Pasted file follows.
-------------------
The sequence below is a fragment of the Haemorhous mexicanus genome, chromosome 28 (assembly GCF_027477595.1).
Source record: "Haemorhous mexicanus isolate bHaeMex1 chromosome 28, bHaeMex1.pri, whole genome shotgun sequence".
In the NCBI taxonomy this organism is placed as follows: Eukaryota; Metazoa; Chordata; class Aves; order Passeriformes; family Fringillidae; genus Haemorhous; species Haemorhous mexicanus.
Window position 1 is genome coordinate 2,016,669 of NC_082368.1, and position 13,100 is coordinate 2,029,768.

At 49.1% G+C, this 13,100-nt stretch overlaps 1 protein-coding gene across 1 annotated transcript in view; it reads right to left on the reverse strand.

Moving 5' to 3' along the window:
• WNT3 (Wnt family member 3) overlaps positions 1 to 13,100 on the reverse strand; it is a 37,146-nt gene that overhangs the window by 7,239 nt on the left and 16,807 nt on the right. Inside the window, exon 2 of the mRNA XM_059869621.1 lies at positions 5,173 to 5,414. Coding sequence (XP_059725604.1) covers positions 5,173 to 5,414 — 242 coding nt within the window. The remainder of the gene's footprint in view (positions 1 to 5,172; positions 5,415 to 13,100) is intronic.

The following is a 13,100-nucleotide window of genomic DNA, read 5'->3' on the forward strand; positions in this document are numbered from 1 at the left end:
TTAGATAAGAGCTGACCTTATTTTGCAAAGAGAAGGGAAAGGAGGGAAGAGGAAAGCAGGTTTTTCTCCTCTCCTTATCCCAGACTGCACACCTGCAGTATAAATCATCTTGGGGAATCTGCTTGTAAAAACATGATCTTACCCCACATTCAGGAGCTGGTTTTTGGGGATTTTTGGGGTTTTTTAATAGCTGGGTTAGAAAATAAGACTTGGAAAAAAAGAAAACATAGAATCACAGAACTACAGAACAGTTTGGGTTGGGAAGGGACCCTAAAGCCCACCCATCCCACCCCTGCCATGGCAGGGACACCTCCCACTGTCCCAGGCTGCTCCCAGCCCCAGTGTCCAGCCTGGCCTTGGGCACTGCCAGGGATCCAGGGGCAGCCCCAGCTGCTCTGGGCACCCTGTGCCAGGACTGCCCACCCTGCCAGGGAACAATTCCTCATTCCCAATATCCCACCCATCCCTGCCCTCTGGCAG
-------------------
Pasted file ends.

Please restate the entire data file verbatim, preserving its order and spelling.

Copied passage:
The sequence below is a fragment of the Haemorhous mexicanus genome, chromosome 28 (assembly GCF_027477595.1).
Source record: "Haemorhous mexicanus isolate bHaeMex1 chromosome 28, bHaeMex1.pri, whole genome shotgun sequence".
In the NCBI taxonomy this organism is placed as follows: Eukaryota; Metazoa; Chordata; class Aves; order Passeriformes; family Fringillidae; genus Haemorhous; species Haemorhous mexicanus.
Window position 1 is genome coordinate 2,016,669 of NC_082368.1, and position 13,100 is coordinate 2,029,768.

At 49.1% G+C, this 13,100-nt stretch overlaps 1 protein-coding gene across 1 annotated transcript in view; it reads right to left on the reverse strand.

Moving 5' to 3' along the window:
• WNT3 (Wnt family member 3) overlaps positions 1 to 13,100 on the reverse strand; it is a 37,146-nt gene that overhangs the window by 7,239 nt on the left and 16,807 nt on the right. Inside the window, exon 2 of the mRNA XM_059869621.1 lies at positions 5,173 to 5,414. Coding sequence (XP_059725604.1) covers positions 5,173 to 5,414 — 242 coding nt within the window. The remainder of the gene's footprint in view (positions 1 to 5,172; positions 5,415 to 13,100) is intronic.

The following is a 13,100-nucleotide window of genomic DNA, read 5'->3' on the forward strand; positions in this document are numbered from 1 at the left end:
TTAGATAAGAGCTGACCTTATTTTGCAAAGAGAAGGGAAAGGAGGGAAGAGGAAAGCAGGTTTTTCTCCTCTCCTTATCCCAGACTGCACACCTGCAGTATAAATCATCTTGGGGAATCTGCTTGTAAAAACATGATCTTACCCCACATTCAGGAGCTGGTTTTTGGGGATTTTTGGGGTTTTTTAATAGCTGGGTTAGAAAATAAGACTTGGAAAAAAAGAAAACATAGAATCACAGAACTACAGAACAGTTTGGGTTGGGAAGGGACCCTAAAGCCCACCCATCCCACCCCTGCCATGGCAGGGACACCTCCCACTGTCCCAGGCTGCTCCCAGCCCCAGTGTCCAGCCTGGCCTTGGGCACTGCCAGGGATCCAGGGGCAGCCCCAGCTGCTCTGGGCACCCTGTGCCAGGACTGCCCACCCTGCCAGGGAACAATTCCTCATTCCCAATATCCCACCCATCCCTGCCCTCTGGCAG